Bloggers I follow are buzzing about the Clay Shirky talk on the post-TV cognitive surplus. I understood it as "Passive TV-style media is going away, replaced by the interactive Internet, and now we'll all use our free time being busy content creators."
His actual talk, however, was more nuanced and believable than a simple, en-masse transition of humanity from passive consumers to active creators. He managed to address two shortcomings I predicted with cognitive surplus.
TV is fodder for social interaction. When my coworkers chat about the TV shows Lost or 30 Rock, I can't do much but smile and nod, because I watch very little TV. In the workplace, opting out of TV talk is a real sacrifice. In diverse contemporary society, what can you chat with people about, without risk of confusion or giving offense? It's just easier to have safe common experiences outside of work to talk about.
However, Shirky was careful to emphasize that even a small amount of redirected TV time could spawn multiple Wikipedias per year of Net content. If it only takes a little attention to contribute, it's easy to see people playing an online game or posting to an online community while watching TV. They're doing it now, all the time.
TV is rest time. People like being passive. Depending on what you read, television is either the world's most tranquilizing addiction, or a cognitively demanding cultural simulator. Either way, for a long time pundits doubted the PC would ever replace the TV, because peoples' behavior is quite different using these two mediums. No one "watches computer," and no one "uses TV." It's not easy to find exactly what the difference is. Supporting these naysayers, hybrid systems like WebTV and the Apple TV have had no great commercial success.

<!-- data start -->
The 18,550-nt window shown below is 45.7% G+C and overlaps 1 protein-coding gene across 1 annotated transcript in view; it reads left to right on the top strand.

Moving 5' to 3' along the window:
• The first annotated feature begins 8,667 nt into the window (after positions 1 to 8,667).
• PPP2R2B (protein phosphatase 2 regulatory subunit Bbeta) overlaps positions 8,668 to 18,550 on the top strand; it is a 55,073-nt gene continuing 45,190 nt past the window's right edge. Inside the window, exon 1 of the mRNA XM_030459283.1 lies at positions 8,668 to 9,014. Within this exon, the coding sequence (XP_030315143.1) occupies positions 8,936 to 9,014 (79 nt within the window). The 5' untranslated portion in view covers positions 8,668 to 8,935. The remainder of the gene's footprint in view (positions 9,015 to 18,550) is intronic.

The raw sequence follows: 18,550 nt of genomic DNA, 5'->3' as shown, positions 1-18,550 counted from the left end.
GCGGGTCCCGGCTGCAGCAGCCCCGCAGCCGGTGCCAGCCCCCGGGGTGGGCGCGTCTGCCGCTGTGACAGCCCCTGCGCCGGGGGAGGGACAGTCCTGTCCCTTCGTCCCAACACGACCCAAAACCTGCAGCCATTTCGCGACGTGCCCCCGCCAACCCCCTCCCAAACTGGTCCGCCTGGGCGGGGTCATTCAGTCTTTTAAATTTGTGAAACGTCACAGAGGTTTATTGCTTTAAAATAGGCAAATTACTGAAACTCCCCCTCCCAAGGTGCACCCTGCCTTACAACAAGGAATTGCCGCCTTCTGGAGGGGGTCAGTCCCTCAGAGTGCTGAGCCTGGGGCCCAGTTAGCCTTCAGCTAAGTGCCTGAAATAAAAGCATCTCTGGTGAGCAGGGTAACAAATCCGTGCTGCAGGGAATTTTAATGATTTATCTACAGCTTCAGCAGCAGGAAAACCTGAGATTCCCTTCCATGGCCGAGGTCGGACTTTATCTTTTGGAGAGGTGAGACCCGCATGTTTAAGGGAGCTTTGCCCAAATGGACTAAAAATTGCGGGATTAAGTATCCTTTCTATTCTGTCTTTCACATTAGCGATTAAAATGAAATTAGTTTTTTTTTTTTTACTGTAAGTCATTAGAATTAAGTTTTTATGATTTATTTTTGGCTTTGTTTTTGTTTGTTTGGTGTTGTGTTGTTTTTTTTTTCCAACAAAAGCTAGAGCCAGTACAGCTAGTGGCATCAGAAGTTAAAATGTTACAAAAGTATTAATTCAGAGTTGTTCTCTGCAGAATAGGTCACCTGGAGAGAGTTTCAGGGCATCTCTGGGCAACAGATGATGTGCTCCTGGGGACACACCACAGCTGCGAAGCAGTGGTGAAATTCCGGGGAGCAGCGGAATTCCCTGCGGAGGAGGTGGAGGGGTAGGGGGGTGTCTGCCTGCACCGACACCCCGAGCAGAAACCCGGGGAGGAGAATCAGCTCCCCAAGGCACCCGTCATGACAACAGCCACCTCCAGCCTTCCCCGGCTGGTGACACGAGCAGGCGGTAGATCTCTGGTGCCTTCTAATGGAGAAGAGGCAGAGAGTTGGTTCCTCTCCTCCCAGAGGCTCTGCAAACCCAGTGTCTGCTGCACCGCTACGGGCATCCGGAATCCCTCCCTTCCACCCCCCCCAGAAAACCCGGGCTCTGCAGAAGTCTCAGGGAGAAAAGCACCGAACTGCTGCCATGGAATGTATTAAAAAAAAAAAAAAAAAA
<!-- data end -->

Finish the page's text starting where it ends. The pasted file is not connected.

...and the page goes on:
In the past ten years, though, television has evolved into convergence with personal computing.
Or rather, the TV interface, not the content, is much more like computers now. Tivo changed everything, and new TV sites like Hulu promise to change things further.
My take is that we still must make online content creation easier. It's great that people can watch less TV, but creating anything interesting online is still inconsistent and frustrating for most people. We need standardized widgets for common functions, so that every rich interface isn't a new learning experience for users. We must clearly communicate state in Web applications, so people always know what to expect from our tools. And we need very quick feedback and results when using these applications.